# Kristian Strommen

# Kristian Strommen

Postdoctoral Research Assistant

I currently hold a fully funded Junior Research Fellowship at Jesus College to carry out work in climate modelling. In particular, my goal is to develop and evaluate the impact of novel stochastic schemes in climate models, with the final goal of obtaining a well calibrated 'Probabilistic Earth-system Model': a climate model with stochasticity in all its major components.

Prior to this, I worked as a postdoctoral research assistant between 2016-2020 on the PRIMAVERA project. PRIMAVERA is a European Union Horizon 2020 project which aims to develop a new generation of advanced and well-evaluated high-resolution global climate models. My work was based on examining the extent to which stochastic schemes could simulate the improvements associated with increased resolution.

My Jesus College profile can be found here.

I am not currently teaching. My last teaching post was a stipendiary lectureship at Pembroke College between 2014 and 2016, where I taught 1st and 2nd year pure mathematics.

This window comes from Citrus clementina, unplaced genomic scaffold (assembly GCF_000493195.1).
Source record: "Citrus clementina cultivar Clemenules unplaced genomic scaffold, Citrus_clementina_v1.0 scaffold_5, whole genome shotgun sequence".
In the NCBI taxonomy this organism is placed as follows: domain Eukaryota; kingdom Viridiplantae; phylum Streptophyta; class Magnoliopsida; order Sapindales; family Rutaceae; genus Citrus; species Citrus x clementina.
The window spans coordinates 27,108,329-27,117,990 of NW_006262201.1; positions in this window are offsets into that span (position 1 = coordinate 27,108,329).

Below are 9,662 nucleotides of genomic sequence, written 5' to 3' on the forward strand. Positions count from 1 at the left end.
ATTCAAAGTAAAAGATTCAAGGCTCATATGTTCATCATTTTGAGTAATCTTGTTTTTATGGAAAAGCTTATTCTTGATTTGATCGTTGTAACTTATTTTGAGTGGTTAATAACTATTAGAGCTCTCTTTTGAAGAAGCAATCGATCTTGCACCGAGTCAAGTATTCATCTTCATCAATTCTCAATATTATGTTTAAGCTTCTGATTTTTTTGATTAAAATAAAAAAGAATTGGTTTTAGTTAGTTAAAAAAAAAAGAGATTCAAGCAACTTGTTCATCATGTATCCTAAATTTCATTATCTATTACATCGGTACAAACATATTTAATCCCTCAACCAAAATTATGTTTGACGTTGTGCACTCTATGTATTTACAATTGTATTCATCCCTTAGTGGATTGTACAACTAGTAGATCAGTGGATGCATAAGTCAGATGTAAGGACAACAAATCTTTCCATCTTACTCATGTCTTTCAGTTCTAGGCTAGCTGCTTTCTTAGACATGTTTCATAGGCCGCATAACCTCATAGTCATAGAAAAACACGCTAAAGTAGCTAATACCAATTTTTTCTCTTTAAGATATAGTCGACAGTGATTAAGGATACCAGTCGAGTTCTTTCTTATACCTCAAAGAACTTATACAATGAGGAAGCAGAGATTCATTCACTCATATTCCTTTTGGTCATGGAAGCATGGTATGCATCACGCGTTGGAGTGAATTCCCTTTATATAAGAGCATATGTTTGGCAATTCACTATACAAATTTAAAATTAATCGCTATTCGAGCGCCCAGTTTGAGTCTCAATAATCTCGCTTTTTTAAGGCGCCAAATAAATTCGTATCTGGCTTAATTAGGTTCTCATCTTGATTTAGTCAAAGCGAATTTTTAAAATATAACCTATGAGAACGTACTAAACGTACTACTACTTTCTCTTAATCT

I am particularly interested in the following:

- The impact of stochastic physics on a climate models mean state and climate sensitivity
- The impact of stochastic physics on large-scale dynamical phenomena such as North-Atlantic regimes, ENSO and monsoons.
- Challenges in seasonal predictability: particularly the signal-to-noise paradox of winter NAO predictions.
- Understanding and diagnosing North Atlantic regime structure.
- Using novel mathematical techniques such as persistent homology to shed light on the geometry of the climate attractor.

Prior to my work in climate science, I completed my DPhil in Pure Mathematics at Oxford University. My thesis was titled "Galois Groups and Anabelian Reconstruction" and fell broadly under the umbrellas of number theory and model theory, or anabelian geometry and valued fields to be more precise.